Thus, one of the key strengths of private regulation is its ability to explore new regulatory terrain. At a time when the state was unlikely to pursue new business regulation, private actors entered the relatively unmapped policy area of non-financial disclosure and created new rules, using market incentives to drive participation. The GRI, for instance, released the first draft of its ‘Sustainability Reporting Guidelines’ in 2000, a framework that now includes dozens of Key Performance Indicators (KPIs), in a variety of issue areas, as well as general principles for good reporting. The CDP (along with DJSI, FTSE4Good, and many others) pursued a different approach, designing its own extensive questionnaire, sent directly to companies on behalf of investors. The GC took perhaps the most elemental approach, establishing ‘Ten Principles’ of corporate responsibility—relating to human rights, labor, the environment, and anti-corruption—on which its members must report each year. In addition, many other organizations—including industry associations, international organizations, and NGOs—have produced reporting standards of their own. As private rulemaking continues, new standards are developed and refined, new problems are identified and addressed, and the content and quality of disclosures improve.

In the process of designing new rules, private regulators have also built support among a broad base of key business and civil society organizations. The GRI guidelines, for example, have been used by nearly 6,000 organizations in 96 countries. On top of that, the GRI now maintains a global network of close to 600 organizational stakeholders—a vast array of companies, NGOs, government agencies, universities, and other organizations from over 60 countries—and more than 30,000 individual stakeholders from a variety of backgrounds (Global Reporting Initiative 42). The CDP collects information on more than 5,000 companies on behalf of more than 700 institutional investors, who together hold a total of US$87 trillion in assets under management (Carbon Disclosure Project 6). The GC oversees a network of more than 8,000 active business members from 140 countries, as well as more than 4,000 non-business members, including business associations, labor unions, NGOs, and public sector organizations (United Nations Global Compact 2).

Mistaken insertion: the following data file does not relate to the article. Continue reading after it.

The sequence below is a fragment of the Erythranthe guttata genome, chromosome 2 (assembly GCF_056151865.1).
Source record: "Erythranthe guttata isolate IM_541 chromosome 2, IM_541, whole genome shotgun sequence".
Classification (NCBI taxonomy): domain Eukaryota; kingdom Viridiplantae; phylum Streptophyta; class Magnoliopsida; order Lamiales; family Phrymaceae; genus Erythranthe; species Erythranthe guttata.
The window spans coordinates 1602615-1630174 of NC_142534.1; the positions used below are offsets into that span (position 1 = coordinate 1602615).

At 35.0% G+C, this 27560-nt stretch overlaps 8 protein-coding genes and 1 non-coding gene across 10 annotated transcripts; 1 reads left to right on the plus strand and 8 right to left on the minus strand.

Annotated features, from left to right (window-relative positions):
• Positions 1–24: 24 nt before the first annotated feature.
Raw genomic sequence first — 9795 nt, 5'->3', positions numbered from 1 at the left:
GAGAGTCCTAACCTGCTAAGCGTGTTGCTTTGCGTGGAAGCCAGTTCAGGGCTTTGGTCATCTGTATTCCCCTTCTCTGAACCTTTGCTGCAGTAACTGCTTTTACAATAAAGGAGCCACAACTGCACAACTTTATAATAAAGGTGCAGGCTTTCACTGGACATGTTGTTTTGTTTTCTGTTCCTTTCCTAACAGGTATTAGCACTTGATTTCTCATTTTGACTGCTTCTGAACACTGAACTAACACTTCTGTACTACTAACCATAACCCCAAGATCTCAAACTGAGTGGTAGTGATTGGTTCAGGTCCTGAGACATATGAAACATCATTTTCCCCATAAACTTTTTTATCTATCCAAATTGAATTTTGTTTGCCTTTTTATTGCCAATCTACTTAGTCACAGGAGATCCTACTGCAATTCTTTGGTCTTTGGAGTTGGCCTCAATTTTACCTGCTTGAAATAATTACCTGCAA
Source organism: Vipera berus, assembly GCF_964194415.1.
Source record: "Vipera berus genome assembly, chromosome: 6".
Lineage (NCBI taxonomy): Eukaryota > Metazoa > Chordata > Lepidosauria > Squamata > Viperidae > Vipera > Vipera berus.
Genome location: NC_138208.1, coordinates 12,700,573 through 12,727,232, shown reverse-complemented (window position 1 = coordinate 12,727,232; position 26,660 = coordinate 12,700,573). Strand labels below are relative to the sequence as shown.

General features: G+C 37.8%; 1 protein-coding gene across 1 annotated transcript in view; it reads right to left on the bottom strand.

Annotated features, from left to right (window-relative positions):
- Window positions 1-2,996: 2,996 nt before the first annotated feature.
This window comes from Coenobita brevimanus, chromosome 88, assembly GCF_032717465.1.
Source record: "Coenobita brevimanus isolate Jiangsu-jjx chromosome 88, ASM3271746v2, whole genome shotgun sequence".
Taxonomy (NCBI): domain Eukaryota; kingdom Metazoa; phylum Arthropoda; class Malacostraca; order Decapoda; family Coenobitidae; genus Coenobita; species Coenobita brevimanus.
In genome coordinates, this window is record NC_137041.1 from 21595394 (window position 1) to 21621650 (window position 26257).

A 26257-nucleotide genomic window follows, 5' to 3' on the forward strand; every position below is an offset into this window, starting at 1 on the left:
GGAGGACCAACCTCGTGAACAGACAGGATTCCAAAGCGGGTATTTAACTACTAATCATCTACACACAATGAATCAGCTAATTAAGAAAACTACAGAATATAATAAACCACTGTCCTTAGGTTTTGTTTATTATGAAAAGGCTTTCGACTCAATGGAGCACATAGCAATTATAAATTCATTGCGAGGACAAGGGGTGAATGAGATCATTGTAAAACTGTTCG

While private regulation has succeeded in developing new rules and frameworks with widespread support and legitimacy, several significant shortcomings remain. In particular, private regulators have struggled in the areas of implementation and enforcement. For all the work that has been done developing new rules, there is still a great deal of variation in how companies report, due in part to the large number of standards available. While private regulators have tried to address this through enhanced cooperation (e.g., the GRI and the GC signed a ‘memorandum of understanding’ in 2010), the problem is that choice is often viewed as a virtue in this market-oriented environment. Thus, getting companies to voluntarily adhere to the same standard is a problem.

Perhaps more problematic is the issue of noncompliance in private regulatory schemes. While the overall participation rate is still strikingly low (again, only 6% of large companies in Europe are currently reporting), private regulators also must deal with noncompliance within their own ranks. The GRI guidelines, for instance, included a total of 79 KPIs in 2012. Of the approximately 2,500 companies that used the guidelines that year, less than 30% made reference to all 79 indicators (either disclosing the requested information or explaining why it was omitted). At the GC, more than 4,000 companies have had their membership revoked because they failed to comply with the annual reporting requirement. Compliance is an even larger problem when it comes to the issue of third-party verification. Many argue that corporate non-financial reports ought to be checked by a third-party auditor, just as financial reports are. Companies have long been resistant to this (though more are now beginning to do so), and, partly as a result, there is still quite a lot of dissatisfaction over the quality and reliability of non-financial reporting.

The Rise of Mandatory Reporting